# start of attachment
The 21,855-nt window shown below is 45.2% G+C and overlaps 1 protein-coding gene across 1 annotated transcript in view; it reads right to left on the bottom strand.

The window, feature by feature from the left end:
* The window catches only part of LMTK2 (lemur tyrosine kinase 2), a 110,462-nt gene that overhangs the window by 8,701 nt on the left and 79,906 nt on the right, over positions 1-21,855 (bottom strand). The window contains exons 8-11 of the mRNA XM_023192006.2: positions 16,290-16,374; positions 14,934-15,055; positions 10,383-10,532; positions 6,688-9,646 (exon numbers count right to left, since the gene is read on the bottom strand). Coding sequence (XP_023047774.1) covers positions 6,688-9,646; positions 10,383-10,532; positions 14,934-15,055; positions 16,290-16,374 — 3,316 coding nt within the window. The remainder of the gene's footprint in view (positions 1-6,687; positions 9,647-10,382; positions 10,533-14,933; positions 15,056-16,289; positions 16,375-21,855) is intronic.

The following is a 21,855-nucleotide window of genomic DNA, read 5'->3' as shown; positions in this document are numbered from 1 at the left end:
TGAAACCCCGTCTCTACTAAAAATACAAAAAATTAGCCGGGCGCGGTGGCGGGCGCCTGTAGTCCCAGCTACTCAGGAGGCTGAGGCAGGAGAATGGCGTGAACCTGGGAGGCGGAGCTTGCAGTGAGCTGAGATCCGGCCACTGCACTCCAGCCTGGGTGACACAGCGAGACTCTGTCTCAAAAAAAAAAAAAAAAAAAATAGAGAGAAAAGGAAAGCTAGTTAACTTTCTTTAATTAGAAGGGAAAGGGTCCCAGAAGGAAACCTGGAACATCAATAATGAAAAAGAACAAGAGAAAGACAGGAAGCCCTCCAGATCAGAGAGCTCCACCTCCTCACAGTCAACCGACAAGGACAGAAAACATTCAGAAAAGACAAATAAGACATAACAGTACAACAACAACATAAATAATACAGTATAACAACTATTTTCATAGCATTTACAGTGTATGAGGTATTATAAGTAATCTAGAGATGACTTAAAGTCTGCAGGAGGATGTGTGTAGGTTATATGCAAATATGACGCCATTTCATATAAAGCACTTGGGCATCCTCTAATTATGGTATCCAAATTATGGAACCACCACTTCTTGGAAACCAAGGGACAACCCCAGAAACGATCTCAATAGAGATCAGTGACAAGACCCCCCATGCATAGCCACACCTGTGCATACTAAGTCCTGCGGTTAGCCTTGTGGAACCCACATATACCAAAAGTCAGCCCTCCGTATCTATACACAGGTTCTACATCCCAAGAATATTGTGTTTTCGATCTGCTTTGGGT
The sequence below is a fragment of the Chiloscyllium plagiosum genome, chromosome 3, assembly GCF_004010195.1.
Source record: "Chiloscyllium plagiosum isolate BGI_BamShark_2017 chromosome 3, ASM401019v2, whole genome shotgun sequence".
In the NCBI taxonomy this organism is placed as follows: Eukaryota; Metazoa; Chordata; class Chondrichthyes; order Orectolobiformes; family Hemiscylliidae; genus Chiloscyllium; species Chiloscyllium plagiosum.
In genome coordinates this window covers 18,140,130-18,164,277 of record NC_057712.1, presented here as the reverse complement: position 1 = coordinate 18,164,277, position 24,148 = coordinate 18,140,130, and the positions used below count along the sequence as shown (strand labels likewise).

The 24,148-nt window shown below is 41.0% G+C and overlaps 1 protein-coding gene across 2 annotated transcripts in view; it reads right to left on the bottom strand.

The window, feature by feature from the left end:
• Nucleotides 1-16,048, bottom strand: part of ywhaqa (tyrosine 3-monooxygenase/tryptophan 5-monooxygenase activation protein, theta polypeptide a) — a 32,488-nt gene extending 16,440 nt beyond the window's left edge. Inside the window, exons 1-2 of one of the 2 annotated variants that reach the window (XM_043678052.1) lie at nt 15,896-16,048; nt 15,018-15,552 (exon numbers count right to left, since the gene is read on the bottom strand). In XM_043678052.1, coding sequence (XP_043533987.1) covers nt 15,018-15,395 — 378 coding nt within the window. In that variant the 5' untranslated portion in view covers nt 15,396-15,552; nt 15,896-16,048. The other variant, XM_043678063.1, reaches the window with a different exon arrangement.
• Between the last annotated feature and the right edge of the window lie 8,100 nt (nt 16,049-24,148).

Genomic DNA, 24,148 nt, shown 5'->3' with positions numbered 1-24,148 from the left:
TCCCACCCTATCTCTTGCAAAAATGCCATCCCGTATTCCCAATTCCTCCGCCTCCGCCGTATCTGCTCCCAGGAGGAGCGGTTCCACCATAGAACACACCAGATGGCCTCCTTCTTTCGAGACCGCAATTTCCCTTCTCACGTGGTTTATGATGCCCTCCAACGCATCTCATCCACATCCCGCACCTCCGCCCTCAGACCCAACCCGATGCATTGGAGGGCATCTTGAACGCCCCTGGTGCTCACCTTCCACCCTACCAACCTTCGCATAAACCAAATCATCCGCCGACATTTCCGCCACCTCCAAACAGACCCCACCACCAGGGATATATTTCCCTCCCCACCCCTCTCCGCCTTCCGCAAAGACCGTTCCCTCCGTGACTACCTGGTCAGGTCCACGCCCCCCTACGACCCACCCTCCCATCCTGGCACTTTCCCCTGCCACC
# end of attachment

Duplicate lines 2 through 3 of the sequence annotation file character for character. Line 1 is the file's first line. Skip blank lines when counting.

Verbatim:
The window, feature by feature from the left end:
* The window catches only part of LMTK2 (lemur tyrosine kinase 2), a 110,462-nt gene that overhangs the window by 8,701 nt on the left and 79,906 nt on the right, over positions 1-21,855 (bottom strand). The window contains exons 8-11 of the mRNA XM_023192006.2: positions 16,290-16,374; positions 14,934-15,055; positions 10,383-10,532; positions 6,688-9,646 (exon numbers count right to left, since the gene is read on the bottom strand). Coding sequence (XP_023047774.1) covers positions 6,688-9,646; positions 10,383-10,532; positions 14,934-15,055; positions 16,290-16,374 — 3,316 coding nt within the window. The remainder of the gene's footprint in view (positions 1-6,687; positions 9,647-10,382; positions 10,533-14,933; positions 15,056-16,289; positions 16,375-21,855) is intronic.